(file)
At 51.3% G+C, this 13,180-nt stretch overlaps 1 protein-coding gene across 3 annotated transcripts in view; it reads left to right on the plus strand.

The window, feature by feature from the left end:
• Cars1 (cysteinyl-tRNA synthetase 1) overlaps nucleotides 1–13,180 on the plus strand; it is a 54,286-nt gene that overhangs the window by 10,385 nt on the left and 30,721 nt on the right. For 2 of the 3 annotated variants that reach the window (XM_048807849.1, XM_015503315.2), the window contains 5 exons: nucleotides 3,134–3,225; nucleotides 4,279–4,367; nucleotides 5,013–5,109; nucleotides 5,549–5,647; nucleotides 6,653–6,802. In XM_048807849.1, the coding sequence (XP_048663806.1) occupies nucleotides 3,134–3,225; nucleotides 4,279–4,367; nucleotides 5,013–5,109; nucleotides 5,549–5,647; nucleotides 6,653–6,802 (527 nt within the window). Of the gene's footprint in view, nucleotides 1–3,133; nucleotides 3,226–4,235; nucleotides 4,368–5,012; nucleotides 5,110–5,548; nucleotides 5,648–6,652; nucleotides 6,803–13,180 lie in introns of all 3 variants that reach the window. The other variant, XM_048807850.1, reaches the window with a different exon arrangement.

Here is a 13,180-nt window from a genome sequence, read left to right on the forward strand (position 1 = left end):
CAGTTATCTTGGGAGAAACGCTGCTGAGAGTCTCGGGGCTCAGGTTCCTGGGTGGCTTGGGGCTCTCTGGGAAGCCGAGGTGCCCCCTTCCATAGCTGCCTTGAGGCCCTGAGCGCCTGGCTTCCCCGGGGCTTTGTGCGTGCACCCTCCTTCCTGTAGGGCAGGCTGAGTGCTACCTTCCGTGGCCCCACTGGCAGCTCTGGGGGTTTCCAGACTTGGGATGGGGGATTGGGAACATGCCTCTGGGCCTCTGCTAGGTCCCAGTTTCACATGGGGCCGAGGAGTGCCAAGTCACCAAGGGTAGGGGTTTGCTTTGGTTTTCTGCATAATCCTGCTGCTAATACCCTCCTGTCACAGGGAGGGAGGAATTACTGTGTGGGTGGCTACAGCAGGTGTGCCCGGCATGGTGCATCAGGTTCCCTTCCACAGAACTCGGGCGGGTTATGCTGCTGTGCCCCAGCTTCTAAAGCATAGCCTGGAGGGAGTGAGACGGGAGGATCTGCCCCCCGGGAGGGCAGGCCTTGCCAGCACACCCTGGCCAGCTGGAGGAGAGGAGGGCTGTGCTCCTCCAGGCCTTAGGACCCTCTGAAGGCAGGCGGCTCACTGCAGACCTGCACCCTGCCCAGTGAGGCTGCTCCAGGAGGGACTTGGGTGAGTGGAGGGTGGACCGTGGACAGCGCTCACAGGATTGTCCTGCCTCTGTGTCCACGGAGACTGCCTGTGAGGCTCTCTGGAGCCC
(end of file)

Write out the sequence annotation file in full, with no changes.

At 51.3% G+C, this 13,180-nt stretch overlaps 1 protein-coding gene across 3 annotated transcripts in view; it reads left to right on the plus strand.

The window, feature by feature from the left end:
• Cars1 (cysteinyl-tRNA synthetase 1) overlaps nucleotides 1–13,180 on the plus strand; it is a 54,286-nt gene that overhangs the window by 10,385 nt on the left and 30,721 nt on the right. For 2 of the 3 annotated variants that reach the window (XM_048807849.1, XM_015503315.2), the window contains 5 exons: nucleotides 3,134–3,225; nucleotides 4,279–4,367; nucleotides 5,013–5,109; nucleotides 5,549–5,647; nucleotides 6,653–6,802. In XM_048807849.1, the coding sequence (XP_048663806.1) occupies nucleotides 3,134–3,225; nucleotides 4,279–4,367; nucleotides 5,013–5,109; nucleotides 5,549–5,647; nucleotides 6,653–6,802 (527 nt within the window). Of the gene's footprint in view, nucleotides 1–3,133; nucleotides 3,226–4,235; nucleotides 4,368–5,012; nucleotides 5,110–5,548; nucleotides 5,648–6,652; nucleotides 6,803–13,180 lie in introns of all 3 variants that reach the window. The other variant, XM_048807850.1, reaches the window with a different exon arrangement.

Here is a 13,180-nt window from a genome sequence, read left to right on the forward strand (position 1 = left end):
CAGTTATCTTGGGAGAAACGCTGCTGAGAGTCTCGGGGCTCAGGTTCCTGGGTGGCTTGGGGCTCTCTGGGAAGCCGAGGTGCCCCCTTCCATAGCTGCCTTGAGGCCCTGAGCGCCTGGCTTCCCCGGGGCTTTGTGCGTGCACCCTCCTTCCTGTAGGGCAGGCTGAGTGCTACCTTCCGTGGCCCCACTGGCAGCTCTGGGGGTTTCCAGACTTGGGATGGGGGATTGGGAACATGCCTCTGGGCCTCTGCTAGGTCCCAGTTTCACATGGGGCCGAGGAGTGCCAAGTCACCAAGGGTAGGGGTTTGCTTTGGTTTTCTGCATAATCCTGCTGCTAATACCCTCCTGTCACAGGGAGGGAGGAATTACTGTGTGGGTGGCTACAGCAGGTGTGCCCGGCATGGTGCATCAGGTTCCCTTCCACAGAACTCGGGCGGGTTATGCTGCTGTGCCCCAGCTTCTAAAGCATAGCCTGGAGGGAGTGAGACGGGAGGATCTGCCCCCCGGGAGGGCAGGCCTTGCCAGCACACCCTGGCCAGCTGGAGGAGAGGAGGGCTGTGCTCCTCCAGGCCTTAGGACCCTCTGAAGGCAGGCGGCTCACTGCAGACCTGCACCCTGCCCAGTGAGGCTGCTCCAGGAGGGACTTGGGTGAGTGGAGGGTGGACCGTGGACAGCGCTCACAGGATTGTCCTGCCTCTGTGTCCACGGAGACTGCCTGTGAGGCTCTCTGGAGCCC